Ultimate Guide to Farm to Table in Williamson County
Total body health and wellness begins with the foods we eat
Everyone measures success differently; while some measure success in the things they own, others measure success in travels, laughter, and friendships. But if there’s just one factor that we can all agree on, it is most certainly health. After all, we won’t enjoy anything else in life if our health is compromised.
Total body health and wellness starts with the foods we eat; unfortunately, eating healthy isn’t as simple as picking up produce from the local supermarket. Anytime you choose to purchase fruits or vegetables from the supermarket, particularly those that are not organic, you are at risk of being exposed to harmful pesticides. The concept of Farm-To-Table manifested both to promote overall health and to bring economic stability and self-reliance to communities.
How is Farm-To-Table different from what we are doing now?
The farm-to-table movement promotes the delivery of food straight from the farm to your dinner table. The produce we purchase at many big chain supermarkets ships from farms to distribution centers where it is stored before being shipped across the country to various grocery stores. With cross-country distribution, much time elapses between the harvest and the product’s placement on grocery store shelves.
Food quickly loses its freshness and nutritious value in the journey to reach our dinner tables. The farm-to-table movement’s goal is to eliminate the middleman and re-establish the connection between farmers and the people in their community. Instead of using preservatives and non-GMOs to keep food fresh longer, food is eaten sooner while it is still fresh.
The History of Farm-To-Table
The history of the farm-to-table movement begins with industrialization, as people moved away from the farms and into the city to find jobs. With more people in the cities, the 1950s saw a boom in food processing and storage, particularly with canned food items and frozen dinners.
In the 1970s, people started to demand a return to nutritious, natural eating. The Texas Department of Agriculture was the first state to certify an Organic Label for Produce. It was during the Jim Hightower administration that Susan Kaerka, a representative for the TDA went and spoke with the California Growers Association and reported, “they were fascinated with the idea that the state of Texas was interested in bringing the power of the state behind a state-certified Organic Label for produce, they were just shocked by that.” Fast-forward to the 2000s, when schools pushed to use locally-grown foods in cafeterias, and people demanded to see “Non-GMO” labeled food products. By 2010, plant-based restaurants were growing in popularity. Since then, the movement has only become more mainstream.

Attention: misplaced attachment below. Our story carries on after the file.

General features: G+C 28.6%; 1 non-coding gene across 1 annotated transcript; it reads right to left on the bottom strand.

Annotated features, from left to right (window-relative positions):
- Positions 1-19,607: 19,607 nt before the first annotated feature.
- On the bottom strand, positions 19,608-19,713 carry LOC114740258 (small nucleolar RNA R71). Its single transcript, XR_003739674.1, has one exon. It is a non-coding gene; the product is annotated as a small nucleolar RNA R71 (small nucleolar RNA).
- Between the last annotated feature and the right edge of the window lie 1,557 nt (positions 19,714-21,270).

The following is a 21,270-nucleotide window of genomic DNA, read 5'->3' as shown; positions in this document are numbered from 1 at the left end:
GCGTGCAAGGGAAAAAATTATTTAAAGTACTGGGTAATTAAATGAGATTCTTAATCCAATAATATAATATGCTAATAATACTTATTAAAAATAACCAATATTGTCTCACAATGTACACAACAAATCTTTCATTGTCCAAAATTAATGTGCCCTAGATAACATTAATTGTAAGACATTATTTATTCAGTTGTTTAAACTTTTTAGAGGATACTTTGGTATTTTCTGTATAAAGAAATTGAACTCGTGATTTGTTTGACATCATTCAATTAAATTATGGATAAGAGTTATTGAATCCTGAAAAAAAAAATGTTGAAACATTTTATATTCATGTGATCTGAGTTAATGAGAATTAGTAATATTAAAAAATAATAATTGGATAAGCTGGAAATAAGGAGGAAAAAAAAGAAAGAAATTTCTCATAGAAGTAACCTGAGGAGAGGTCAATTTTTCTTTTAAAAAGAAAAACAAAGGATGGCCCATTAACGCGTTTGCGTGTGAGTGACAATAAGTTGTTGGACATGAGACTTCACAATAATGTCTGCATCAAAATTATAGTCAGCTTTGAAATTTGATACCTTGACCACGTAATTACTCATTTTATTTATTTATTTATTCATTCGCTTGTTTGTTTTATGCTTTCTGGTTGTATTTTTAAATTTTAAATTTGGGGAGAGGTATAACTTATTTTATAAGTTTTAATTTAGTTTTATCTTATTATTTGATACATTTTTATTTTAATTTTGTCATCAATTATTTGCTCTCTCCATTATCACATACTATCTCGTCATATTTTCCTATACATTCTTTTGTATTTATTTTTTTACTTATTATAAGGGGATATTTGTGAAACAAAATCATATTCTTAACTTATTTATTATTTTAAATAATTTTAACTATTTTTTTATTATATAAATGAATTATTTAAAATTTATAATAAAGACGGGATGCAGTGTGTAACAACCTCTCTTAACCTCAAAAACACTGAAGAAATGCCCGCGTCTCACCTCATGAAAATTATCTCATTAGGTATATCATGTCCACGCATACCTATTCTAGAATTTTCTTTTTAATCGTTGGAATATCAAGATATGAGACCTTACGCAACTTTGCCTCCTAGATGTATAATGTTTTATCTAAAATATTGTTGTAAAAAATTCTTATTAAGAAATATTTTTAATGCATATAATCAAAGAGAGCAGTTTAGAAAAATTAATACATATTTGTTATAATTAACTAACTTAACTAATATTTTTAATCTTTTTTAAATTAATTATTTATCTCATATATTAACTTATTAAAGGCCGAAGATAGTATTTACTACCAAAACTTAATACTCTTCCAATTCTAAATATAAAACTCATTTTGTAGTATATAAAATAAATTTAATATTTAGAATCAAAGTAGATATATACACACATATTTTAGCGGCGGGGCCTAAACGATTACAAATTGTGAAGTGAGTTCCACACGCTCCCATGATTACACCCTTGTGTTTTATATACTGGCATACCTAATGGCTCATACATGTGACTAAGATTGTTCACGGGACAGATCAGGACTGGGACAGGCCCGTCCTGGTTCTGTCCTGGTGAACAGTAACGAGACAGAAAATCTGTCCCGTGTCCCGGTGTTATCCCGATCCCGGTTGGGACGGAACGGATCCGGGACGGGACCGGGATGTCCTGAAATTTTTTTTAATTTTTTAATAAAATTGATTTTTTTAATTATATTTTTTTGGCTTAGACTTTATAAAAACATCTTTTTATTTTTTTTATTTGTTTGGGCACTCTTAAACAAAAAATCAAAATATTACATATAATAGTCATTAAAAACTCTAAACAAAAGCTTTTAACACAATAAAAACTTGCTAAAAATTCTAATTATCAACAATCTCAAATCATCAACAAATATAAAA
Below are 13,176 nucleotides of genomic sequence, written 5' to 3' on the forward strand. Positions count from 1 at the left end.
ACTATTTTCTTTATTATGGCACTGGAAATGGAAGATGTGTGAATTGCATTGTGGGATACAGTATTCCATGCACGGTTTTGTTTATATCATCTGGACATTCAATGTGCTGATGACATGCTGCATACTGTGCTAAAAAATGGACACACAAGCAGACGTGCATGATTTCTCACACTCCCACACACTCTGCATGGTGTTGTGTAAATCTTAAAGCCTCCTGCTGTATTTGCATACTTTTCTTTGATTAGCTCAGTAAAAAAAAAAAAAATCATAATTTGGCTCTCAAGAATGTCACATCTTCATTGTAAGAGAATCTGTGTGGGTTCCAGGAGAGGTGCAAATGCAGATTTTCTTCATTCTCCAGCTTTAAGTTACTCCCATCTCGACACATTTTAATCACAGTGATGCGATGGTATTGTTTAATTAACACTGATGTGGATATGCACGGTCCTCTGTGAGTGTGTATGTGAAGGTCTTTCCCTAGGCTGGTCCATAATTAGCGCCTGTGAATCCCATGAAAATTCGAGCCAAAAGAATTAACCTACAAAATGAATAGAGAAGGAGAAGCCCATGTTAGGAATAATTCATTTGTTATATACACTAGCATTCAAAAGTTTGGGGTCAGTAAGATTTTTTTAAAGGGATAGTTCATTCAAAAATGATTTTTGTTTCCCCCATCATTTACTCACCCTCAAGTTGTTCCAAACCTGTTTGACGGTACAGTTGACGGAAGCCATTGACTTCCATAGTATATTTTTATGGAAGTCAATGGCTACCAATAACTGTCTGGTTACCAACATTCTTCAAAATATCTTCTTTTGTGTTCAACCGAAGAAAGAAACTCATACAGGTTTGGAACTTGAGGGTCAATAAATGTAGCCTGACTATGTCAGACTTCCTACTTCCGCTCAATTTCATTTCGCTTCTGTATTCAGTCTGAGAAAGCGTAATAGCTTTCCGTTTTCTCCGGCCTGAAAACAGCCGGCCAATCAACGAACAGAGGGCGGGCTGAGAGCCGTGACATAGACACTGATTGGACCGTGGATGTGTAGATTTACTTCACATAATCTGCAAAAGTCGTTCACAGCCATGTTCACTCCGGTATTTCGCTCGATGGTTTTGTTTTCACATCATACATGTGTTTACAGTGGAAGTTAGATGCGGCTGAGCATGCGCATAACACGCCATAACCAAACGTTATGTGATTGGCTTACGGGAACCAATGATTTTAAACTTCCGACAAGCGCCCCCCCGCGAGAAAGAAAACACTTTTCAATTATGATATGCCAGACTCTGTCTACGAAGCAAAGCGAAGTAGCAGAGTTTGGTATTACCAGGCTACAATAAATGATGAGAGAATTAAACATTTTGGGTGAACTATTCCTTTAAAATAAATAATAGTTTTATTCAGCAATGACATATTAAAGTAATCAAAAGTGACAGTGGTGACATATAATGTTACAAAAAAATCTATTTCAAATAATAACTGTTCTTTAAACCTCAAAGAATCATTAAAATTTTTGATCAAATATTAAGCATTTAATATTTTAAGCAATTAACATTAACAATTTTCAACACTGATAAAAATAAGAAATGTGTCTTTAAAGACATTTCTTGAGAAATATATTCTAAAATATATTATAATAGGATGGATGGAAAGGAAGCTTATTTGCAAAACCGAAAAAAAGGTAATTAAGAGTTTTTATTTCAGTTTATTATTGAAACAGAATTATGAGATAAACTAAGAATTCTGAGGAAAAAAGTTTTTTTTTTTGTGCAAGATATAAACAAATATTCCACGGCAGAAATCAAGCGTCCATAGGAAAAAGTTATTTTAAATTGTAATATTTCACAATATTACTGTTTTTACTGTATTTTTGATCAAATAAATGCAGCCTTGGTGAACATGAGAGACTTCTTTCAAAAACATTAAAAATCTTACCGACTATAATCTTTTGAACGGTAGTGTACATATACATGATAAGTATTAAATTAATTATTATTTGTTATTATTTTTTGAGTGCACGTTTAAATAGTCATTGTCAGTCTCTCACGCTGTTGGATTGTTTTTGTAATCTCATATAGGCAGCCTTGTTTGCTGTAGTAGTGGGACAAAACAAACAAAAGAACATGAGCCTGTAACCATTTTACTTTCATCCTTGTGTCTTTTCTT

What are the Core Principles of the Farm-To-Table Movement?
Beyond eliminating the middleman and strengthening the connection between farmers and consumers, the farm-to-table movement is built on several core principles:
#1 – Food Security
By developing local food systems, the entire community is strengthened. Low-income families receive the same access to healthy, organic food that the wealthier are. The principle of food security looks at how the community as a whole can benefit. Because food production, processing, distribution, and consumption all occur within the same community, there are more jobs within the community and more healthy meals for everyone.
#2 – Proximity
Keeping food production and distribution local reduces the environmental impact and forges connections within the community. Rather than purchasing food items from mass producers, restaurants build relationships with the farmers they buy directly from. In doing so, they reduce the carbon footprint of mass distribution, but it also puts the money right in the hands of local farmers.
#3 – Self-reliance
This component of the movement encourages communities to work together in meeting food needs rather than looking to outside resources. In doing so, people can reconnect with one another along with the very earth that is tilled in their communities as well.